Discussants: Yumiko Okamoto, Kobe University, and Shang-Jin Wei, NBER and Harvard University

Shang-Jin Wei, "Why Does China Attract So Little Foreign Direct Investment?"

Discussants: Marl Pangestu, Centre for Strategic and International Studies, and Akira Kohsaka, Osaka University

June-Dong Kim and Sang-In Hwang, Korea Institute for International Economic Policy, "The Productivity Effects of Foreign Direct Investment Into Korea"

Discussants: Hong-Tack Chun, and Yur Nagataki Sasaki, Takachiho University

Seungjin Kim, KDI, "Effects of Outward Foreign Direct Investment on Home Country Performance: Evidence From Korea"

Discussants: Mariko Sakakibara, and Chong-Hyun Nam, Korea University

Tain-Jy Chen, National Taiwan University; and Ying-Hua Ku, Chung-Hua Institution for Economic Research, "Foreign Direct Investment and Industrial Restructuring: The Case of Taiwan's Textile Industry"

Discussants: Yum K. Kwan, and Munehisa Kasuya, Kobe University

Vei-Lin Chan, Academia Sinica, "Economic Growth and Foreign Direct Investment in Taiwan's Manufacturing Industries"

Discussants: Mari Pangestu, and Masatsugu Tsuji, Osaka University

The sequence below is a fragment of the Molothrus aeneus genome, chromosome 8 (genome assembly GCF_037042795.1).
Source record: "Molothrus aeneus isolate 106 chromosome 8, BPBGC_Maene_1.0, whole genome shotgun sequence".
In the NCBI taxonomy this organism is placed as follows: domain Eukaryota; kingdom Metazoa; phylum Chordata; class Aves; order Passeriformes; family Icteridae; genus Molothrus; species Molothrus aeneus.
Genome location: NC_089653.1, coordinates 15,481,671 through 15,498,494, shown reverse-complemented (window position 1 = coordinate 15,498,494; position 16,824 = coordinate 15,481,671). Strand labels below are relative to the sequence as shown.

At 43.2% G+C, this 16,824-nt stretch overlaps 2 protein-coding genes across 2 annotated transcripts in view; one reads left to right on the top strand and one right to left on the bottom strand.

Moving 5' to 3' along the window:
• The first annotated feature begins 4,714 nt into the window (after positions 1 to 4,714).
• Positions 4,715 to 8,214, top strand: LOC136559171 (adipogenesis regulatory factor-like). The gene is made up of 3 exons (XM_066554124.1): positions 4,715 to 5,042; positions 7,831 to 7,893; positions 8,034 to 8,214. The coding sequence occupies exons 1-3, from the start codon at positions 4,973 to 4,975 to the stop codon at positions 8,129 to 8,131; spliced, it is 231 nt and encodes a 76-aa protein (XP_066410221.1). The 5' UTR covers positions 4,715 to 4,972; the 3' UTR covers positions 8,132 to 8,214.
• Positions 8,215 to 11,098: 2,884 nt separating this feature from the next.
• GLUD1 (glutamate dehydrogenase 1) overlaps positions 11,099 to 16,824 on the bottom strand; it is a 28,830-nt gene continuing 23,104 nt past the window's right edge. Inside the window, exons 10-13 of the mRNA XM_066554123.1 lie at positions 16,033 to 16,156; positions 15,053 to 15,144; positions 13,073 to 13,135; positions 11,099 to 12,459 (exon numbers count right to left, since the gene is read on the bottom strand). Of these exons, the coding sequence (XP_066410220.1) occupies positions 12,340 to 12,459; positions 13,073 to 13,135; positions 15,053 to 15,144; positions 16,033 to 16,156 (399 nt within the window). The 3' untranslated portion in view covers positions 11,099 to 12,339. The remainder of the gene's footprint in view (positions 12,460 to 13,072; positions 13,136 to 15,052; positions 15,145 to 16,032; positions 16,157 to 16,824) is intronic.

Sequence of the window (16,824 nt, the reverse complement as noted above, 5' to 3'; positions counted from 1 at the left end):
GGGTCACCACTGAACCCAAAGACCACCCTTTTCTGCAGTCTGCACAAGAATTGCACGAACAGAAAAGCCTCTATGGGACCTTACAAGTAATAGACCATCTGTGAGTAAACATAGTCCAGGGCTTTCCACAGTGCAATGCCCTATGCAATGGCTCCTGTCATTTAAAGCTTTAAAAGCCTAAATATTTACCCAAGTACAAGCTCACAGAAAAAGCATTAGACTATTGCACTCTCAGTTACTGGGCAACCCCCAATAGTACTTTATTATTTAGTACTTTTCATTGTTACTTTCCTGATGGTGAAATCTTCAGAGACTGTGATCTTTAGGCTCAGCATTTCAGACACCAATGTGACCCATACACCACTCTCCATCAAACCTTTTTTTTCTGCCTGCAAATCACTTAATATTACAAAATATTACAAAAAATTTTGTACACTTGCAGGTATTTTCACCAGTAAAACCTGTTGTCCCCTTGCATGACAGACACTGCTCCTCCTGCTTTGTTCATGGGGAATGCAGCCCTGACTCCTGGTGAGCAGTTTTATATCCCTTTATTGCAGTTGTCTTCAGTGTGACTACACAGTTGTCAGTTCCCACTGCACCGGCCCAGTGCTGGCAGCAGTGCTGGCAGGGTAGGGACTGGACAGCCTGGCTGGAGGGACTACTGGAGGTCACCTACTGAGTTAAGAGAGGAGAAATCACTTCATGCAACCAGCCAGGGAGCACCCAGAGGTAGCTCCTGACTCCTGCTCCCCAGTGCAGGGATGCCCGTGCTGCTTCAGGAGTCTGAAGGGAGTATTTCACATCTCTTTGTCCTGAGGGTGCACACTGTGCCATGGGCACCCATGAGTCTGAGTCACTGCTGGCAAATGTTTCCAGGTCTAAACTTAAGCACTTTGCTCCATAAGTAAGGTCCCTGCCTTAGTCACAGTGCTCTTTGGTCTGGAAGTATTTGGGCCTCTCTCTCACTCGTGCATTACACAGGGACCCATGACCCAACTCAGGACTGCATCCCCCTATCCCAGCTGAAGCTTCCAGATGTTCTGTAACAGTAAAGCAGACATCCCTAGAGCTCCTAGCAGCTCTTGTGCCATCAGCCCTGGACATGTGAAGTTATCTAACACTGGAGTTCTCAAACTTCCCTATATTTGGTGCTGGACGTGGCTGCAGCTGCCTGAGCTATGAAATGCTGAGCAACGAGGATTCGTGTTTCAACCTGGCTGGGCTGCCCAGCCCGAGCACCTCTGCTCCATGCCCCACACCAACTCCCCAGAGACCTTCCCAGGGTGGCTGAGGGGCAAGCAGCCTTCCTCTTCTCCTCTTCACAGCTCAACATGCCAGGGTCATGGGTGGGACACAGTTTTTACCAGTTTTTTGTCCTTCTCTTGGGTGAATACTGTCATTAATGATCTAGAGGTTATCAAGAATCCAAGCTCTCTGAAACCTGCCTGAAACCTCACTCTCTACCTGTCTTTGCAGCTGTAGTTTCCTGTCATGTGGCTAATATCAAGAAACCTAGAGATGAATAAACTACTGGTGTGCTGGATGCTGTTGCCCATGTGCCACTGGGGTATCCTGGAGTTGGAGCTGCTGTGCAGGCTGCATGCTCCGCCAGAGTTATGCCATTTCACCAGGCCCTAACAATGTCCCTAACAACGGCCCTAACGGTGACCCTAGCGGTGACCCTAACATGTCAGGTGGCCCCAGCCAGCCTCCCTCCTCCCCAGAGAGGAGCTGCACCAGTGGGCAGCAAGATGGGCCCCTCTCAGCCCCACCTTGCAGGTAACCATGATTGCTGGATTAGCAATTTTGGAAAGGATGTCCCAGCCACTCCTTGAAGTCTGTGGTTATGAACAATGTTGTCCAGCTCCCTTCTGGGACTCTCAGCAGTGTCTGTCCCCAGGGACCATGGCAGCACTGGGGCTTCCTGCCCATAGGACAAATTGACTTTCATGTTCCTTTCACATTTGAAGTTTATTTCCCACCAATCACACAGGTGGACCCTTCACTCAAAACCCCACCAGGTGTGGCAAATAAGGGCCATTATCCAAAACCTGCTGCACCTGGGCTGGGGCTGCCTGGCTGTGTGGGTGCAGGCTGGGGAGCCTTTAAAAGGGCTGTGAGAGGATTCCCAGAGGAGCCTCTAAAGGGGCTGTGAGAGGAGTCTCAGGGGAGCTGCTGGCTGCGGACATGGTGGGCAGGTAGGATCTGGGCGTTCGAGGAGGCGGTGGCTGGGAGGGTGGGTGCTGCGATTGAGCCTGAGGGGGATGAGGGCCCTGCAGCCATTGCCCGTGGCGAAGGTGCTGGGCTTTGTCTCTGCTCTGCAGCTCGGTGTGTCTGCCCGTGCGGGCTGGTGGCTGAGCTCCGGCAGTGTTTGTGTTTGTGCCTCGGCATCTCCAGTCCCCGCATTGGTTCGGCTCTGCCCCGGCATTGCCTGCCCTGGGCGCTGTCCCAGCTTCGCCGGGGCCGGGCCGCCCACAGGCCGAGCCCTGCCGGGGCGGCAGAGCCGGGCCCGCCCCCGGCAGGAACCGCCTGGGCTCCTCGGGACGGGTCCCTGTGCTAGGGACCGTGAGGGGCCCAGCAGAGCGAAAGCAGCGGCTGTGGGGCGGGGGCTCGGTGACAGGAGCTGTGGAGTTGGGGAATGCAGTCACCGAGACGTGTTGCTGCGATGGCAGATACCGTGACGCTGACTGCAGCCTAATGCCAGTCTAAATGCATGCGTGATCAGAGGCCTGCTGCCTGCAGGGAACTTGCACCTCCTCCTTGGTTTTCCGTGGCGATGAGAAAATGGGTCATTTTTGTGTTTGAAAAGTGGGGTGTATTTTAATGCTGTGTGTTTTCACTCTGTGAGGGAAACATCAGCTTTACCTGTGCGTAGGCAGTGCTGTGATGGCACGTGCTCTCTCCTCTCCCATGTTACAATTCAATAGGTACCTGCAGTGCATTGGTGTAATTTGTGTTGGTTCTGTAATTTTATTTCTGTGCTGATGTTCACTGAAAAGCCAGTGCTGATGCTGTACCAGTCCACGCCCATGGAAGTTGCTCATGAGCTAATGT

Belderbos, Capannelli, and Fukao examine the determinants of one important aspect of embeddedness of foreign firms in local economies: the degree to which foreign-owned subsidiaries have established vertical linkages, as measured by the local content of manufacturing operations (local value-added and procurement of inputs from local suppliers). Using a dataset of 157 Asian subsidiaries of Japanese multinationals in the electronics industry, they find that greenfield subsidiaries and subsidiaries of R and D-intensive parents have lower local content ratios than other subsidiaries. Subsidiaries of parent companies that belong to a vertical keiretsu with strong intra-keiretsu supplier relationships also have a higher local content, in particular in ASEAN countries. Membership in a vertical keiretsu facilitates the achievement of higher local content through coordinated investments by the assembler and related suppliers.